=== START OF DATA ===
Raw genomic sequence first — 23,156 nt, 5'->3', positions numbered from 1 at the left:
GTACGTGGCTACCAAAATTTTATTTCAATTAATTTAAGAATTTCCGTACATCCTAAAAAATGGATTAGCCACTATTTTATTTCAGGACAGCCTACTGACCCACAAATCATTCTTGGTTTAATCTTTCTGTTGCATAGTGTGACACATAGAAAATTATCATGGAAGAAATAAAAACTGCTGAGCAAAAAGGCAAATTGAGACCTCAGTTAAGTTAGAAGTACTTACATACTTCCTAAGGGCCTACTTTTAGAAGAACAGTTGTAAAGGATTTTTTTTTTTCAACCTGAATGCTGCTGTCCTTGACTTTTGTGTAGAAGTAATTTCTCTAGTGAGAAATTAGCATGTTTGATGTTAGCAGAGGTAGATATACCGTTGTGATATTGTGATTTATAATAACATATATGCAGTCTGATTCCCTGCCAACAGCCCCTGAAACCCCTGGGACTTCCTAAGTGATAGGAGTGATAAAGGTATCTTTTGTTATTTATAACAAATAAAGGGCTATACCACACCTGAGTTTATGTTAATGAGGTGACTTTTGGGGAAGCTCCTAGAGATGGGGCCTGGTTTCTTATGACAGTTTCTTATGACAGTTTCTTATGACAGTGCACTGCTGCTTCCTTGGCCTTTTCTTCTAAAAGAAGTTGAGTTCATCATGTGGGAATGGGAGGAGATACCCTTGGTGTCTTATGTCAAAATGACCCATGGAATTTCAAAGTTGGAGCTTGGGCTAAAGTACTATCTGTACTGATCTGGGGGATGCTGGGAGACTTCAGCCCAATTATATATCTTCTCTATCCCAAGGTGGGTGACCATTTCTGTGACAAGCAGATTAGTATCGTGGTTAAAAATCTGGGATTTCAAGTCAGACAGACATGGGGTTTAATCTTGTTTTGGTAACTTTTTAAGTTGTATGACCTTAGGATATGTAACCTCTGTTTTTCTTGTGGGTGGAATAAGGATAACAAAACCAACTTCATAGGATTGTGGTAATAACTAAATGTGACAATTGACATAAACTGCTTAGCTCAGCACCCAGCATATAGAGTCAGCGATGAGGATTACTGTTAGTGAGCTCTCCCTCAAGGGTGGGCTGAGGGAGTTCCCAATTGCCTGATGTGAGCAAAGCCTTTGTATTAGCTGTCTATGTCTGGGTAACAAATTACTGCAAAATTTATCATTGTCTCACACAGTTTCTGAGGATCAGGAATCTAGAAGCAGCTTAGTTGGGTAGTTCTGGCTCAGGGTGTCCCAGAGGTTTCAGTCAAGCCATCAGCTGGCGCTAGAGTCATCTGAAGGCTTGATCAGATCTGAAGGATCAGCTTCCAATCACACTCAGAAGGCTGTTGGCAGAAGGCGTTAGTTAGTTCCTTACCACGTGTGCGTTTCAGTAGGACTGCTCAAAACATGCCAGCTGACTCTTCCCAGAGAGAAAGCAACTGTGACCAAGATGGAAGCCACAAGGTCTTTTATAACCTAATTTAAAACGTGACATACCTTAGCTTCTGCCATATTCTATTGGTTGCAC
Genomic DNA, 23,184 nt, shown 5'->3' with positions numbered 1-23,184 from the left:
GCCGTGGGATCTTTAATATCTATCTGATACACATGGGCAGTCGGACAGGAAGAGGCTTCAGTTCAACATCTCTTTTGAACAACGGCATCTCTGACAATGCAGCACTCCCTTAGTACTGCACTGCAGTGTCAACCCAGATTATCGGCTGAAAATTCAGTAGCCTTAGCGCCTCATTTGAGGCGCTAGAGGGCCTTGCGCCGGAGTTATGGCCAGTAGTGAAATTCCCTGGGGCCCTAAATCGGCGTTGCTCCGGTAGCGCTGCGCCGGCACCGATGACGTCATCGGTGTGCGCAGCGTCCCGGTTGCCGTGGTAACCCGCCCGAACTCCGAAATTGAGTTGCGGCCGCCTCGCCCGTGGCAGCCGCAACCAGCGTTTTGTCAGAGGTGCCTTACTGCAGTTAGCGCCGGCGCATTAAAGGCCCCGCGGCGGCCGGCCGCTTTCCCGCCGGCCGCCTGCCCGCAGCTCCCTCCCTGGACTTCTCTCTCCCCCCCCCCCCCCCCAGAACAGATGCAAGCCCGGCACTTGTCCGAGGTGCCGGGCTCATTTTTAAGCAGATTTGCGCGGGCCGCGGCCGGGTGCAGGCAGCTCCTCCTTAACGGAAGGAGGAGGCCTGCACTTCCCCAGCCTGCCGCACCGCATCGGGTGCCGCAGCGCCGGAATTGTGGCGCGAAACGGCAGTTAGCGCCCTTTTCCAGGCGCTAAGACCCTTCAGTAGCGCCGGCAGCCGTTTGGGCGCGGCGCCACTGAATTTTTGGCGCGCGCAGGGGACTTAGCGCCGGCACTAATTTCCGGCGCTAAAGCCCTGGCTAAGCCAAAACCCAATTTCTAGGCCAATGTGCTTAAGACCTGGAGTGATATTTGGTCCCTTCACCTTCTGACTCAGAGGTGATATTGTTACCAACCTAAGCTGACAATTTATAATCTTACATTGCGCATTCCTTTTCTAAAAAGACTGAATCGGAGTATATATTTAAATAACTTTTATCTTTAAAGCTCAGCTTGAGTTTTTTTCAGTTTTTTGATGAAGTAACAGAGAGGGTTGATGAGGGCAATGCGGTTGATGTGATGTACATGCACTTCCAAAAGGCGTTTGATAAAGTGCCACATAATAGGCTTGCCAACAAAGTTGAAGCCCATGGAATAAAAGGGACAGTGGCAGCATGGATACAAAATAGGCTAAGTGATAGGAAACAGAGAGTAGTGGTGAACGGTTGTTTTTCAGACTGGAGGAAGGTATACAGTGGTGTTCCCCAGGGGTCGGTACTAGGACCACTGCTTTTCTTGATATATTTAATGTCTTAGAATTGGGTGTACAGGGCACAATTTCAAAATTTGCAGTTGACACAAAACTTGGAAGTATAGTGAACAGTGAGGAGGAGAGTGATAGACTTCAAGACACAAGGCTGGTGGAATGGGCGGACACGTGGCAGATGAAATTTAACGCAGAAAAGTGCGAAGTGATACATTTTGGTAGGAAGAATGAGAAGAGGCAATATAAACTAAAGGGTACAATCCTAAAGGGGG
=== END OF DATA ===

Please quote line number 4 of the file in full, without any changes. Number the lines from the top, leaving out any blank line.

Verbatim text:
GCCGTGGGATCTTTAATATCTATCTGATACACATGGGCAGTCGGACAGGAAGAGGCTTCAGTTCAACATCTCTTTTGAACAACGGCATCTCTGACAATGCAGCACTCCCTTAGTACTGCACTGCAGTGTCAACCCAGATTATCGGCTGAAAATTCAGTAGCCTTAGCGCCTCATTTGAGGCGCTAGAGGGCCTTGCGCCGGAGTTATGGCCAGTAGTGAAATTCCCTGGGGCCCTAAATCGGCGTTGCTCCGGTAGCGCTGCGCCGGCACCGATGACGTCATCGGTGTGCGCAGCGTCCCGGTTGCCGTGGTAACCCGCCCGAACTCCGAAATTGAGTTGCGGCCGCCTCGCCCGTGGCAGCCGCAACCAGCGTTTTGTCAGAGGTGCCTTACTGCAGTTAGCGCCGGCGCATTAAAGGCCCCGCGGCGGCCGGCCGCTTTCCCGCCGGCCGCCTGCCCGCAGCTCCCTCCCTGGACTTCTCTCTCCCCCCCCCCCCCCCCAGAACAGATGCAAGCCCGGCACTTGTCCGAGGTGCCGGGCTCATTTTTAAGCAGATTTGCGCGGGCCGCGGCCGGGTGCAGGCAGCTCCTCCTTAACGGAAGGAGGAGGCCTGCACTTCCCCAGCCTGCCGCACCGCATCGGGTGCCGCAGCGCCGGAATTGTGGCGCGAAACGGCAGTTAGCGCCCTTTTCCAGGCGCTAAGACCCTTCAGTAGCGCCGGCAGCCGTTTGGGCGCGGCGCCACTGAATTTTTGGCGCGCGCAGGGGACTTAGCGCCGGCACTAATTTCCGGCGCTAAAGCCCTGGCTAAGCCAAAACCCAATTTCTAGGCCAATGTGCTTAAGACCTGGAGTGATATTTGGTCCCTTCACCTTCTGACTCAGAGGTGATATTGTTACCAACCTAAGCTGACAATTTATAATCTTACATTGCGCATTCCTTTTCTAAAAAGACTGAATCGGAGTATATATTTAAATAACTTTTATCTTTAAAGCTCAGCTTGAGTTTTTTTCAGTTTTTTGATGAAGTAACAGAGAGGGTTGATGAGGGCAATGCGGTTGATGTGATGTACATGCACTTCCAAAAGGCGTTTGATAAAGTGCCACATAATAGGCTTGCCAACAAAGTTGAAGCCCATGGAATAAAAGGGACAGTGGCAGCATGGATACAAAATAGGCTAAGTGATAGGAAACAGAGAGTAGTGGTGAACGGTTGTTTTTCAGACTGGAGGAAGGTATACAGTGGTGTTCCCCAGGGGTCGGTACTAGGACCACTGCTTTTCTTGATATATTTAATGTCTTAGAATTGGGTGTACAGGGCACAATTTCAAAATTTGCAGTTGACACAAAACTTGGAAGTATAGTGAACAGTGAGGAGGAGAGTGATAGACTTCAAGACACAAGGCTGGTGGAATGGGCGGACACGTGGCAGATGAAATTTAACGCAGAAAAGTGCGAAGTGATACATTTTGGTAGGAAGAATGAGAAGAGGCAATATAAACTAAAGGGTACAATCCTAAAGGGGG